Thomas Ades’ Tempest

Tried to catch the Met’s screening of Thomas Ades’ Tempest at the theatre last night, but the HD transmission was poor and the picture and sound kept breaking up. I might have gritted my teeth and kept in my seat for the second and third acts, but frankly I was struggling to keep my eyes open, so at intermission, I stalked out the door, and got a refund. Ades’ Tempest is a little difficult to listen to. The music is spare but dissonant, and the English libretto sounds grating and harsh on the ears. I wasn’t very taken with the one act I saw, even if with the stellar cast: Simon Keenlyside as Prospero, Isabel Leonard as Miranda (enjoyed her Stephano in Met’s 2007 Romeo and Juliet), the gorgeous Alek Shrader as Ferdinand, and Iestyn Davies in a buffo role.

 

The opening scene with an aerialist (body double for Ariel) gracefully moving about on a spinning chandelier as characters flail about in a heaving electric blue silk drape evocative of a raging ocean was a visually stunning spectacle, worthy of direct Robert Lepage’s Cirque du Soleil background. But after the storms abated, so did my excitement. Audrey Luna, the coloratura soprano singing Ariel, had some really high squeaking singing lines that were painful to listen to. Isabel Leonard has a beautiful mezzo-soprano voice, but which was lost in some really high and jarring-sounding arias. Apparently, both the singers and critics say that Act 2 is their favorite act, with some really beautiful and melodic duets between Ferdinand and Miranda… but next time perhaps.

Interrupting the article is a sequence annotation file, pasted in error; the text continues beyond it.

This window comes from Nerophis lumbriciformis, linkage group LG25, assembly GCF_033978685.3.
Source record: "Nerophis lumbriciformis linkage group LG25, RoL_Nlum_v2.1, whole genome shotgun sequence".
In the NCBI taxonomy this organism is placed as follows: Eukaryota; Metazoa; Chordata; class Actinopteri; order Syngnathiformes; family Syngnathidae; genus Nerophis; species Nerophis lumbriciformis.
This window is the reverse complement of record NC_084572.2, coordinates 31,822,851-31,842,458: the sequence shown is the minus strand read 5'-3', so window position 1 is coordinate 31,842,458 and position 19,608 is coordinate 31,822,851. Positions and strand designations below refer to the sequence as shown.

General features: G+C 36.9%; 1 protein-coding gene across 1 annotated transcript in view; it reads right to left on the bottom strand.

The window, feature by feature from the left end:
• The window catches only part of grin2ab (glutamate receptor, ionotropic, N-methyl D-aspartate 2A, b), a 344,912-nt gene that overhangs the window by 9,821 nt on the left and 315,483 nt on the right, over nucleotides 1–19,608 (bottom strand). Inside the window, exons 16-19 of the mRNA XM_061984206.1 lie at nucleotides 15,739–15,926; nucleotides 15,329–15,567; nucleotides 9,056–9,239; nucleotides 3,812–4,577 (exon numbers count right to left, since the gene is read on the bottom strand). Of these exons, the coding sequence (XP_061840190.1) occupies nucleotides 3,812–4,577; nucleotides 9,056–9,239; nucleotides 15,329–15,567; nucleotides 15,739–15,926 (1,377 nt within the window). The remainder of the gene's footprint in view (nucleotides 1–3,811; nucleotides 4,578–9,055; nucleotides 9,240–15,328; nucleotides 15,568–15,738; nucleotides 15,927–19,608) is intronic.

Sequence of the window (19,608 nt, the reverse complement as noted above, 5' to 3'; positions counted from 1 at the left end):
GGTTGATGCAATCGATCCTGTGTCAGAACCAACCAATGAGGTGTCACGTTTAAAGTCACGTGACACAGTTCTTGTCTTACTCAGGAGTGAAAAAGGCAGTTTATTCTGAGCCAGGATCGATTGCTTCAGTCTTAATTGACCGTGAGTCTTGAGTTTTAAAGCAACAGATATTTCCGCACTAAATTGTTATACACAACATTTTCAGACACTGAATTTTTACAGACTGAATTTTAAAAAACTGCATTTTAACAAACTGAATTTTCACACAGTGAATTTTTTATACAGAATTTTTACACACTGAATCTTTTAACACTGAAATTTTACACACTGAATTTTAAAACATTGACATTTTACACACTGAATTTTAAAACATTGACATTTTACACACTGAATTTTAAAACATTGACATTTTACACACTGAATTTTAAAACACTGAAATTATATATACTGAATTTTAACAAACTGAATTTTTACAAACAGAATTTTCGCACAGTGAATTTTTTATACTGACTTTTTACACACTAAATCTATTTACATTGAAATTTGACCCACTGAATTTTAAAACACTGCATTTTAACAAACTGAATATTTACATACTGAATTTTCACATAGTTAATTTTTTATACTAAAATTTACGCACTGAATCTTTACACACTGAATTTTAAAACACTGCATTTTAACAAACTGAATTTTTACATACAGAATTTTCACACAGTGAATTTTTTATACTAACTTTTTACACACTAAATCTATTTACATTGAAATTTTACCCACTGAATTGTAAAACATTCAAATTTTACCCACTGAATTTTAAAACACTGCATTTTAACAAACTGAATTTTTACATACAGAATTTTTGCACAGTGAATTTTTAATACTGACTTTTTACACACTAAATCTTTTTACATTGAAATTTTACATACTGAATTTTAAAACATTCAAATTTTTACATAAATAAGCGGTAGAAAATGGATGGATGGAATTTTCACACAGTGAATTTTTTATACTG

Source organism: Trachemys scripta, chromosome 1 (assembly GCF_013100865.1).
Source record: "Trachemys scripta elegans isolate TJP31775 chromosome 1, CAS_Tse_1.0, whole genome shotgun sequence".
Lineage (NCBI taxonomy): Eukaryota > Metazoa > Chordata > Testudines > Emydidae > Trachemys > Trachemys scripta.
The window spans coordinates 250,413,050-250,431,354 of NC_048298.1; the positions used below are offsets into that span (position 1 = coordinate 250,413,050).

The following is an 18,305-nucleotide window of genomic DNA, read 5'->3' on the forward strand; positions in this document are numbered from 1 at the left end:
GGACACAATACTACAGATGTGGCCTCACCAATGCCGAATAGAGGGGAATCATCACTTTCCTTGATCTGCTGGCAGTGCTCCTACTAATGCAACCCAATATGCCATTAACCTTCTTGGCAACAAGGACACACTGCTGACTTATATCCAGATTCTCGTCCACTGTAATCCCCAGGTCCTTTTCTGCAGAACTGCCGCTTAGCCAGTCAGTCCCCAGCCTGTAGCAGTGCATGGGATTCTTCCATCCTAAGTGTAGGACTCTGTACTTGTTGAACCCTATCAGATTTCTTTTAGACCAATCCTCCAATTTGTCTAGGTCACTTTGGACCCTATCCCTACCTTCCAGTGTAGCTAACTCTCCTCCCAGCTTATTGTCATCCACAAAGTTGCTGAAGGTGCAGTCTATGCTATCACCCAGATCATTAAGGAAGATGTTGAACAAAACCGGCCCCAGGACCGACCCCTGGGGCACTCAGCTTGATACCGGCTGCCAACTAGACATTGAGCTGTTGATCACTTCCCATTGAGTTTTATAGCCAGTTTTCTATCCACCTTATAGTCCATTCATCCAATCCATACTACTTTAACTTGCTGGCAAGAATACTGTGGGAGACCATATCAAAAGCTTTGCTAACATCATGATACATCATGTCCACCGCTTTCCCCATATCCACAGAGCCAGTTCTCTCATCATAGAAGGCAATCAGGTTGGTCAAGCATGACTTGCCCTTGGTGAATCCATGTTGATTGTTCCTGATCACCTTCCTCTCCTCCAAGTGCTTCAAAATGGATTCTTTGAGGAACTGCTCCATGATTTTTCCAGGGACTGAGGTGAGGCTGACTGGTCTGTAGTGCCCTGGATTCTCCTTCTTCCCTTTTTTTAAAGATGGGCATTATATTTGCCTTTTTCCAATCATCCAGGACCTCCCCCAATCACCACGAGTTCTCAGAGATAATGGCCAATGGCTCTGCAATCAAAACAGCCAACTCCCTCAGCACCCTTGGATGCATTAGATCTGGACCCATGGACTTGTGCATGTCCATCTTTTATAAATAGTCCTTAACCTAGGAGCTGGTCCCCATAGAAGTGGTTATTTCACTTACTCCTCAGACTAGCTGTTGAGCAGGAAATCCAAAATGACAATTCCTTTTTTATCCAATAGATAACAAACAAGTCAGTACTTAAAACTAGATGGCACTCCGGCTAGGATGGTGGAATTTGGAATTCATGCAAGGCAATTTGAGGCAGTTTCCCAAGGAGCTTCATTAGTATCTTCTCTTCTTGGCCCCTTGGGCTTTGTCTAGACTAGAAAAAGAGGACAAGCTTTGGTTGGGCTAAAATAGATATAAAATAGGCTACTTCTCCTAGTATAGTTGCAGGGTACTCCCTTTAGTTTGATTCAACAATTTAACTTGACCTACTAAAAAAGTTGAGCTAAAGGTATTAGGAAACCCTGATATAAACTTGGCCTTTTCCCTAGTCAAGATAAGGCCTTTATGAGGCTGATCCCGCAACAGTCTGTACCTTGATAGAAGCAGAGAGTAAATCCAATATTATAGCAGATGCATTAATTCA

In other news, I’ve had two unlucky incidents in a row now with cab drivers. The first: our cab driver from the airport late Sunday evening was pulled over on the highway by the police, for improper use of lanes and speeding. Urgh. The driver was an Asian dude – either Chinese, Japanese, or Korean (even we couldn’t be sure) – and he didn’t move to freeze the meter while the police was taking down his details. After an annoying minute of watching the meter tick upwards, I had to ask him to pause it. The second: the cab driver from the theatre, a young Indian woman who looked in her early 20s, did not seem to have a good grasp of the city. She didn’t really know my address, and didn’t even know how to get from the theater to Lake Shore Drive. She could have gone straight two blocks to the ramp to Lake Shore, but instead she turned and then attempted to go down the wrong way of a one-way street. Argh.

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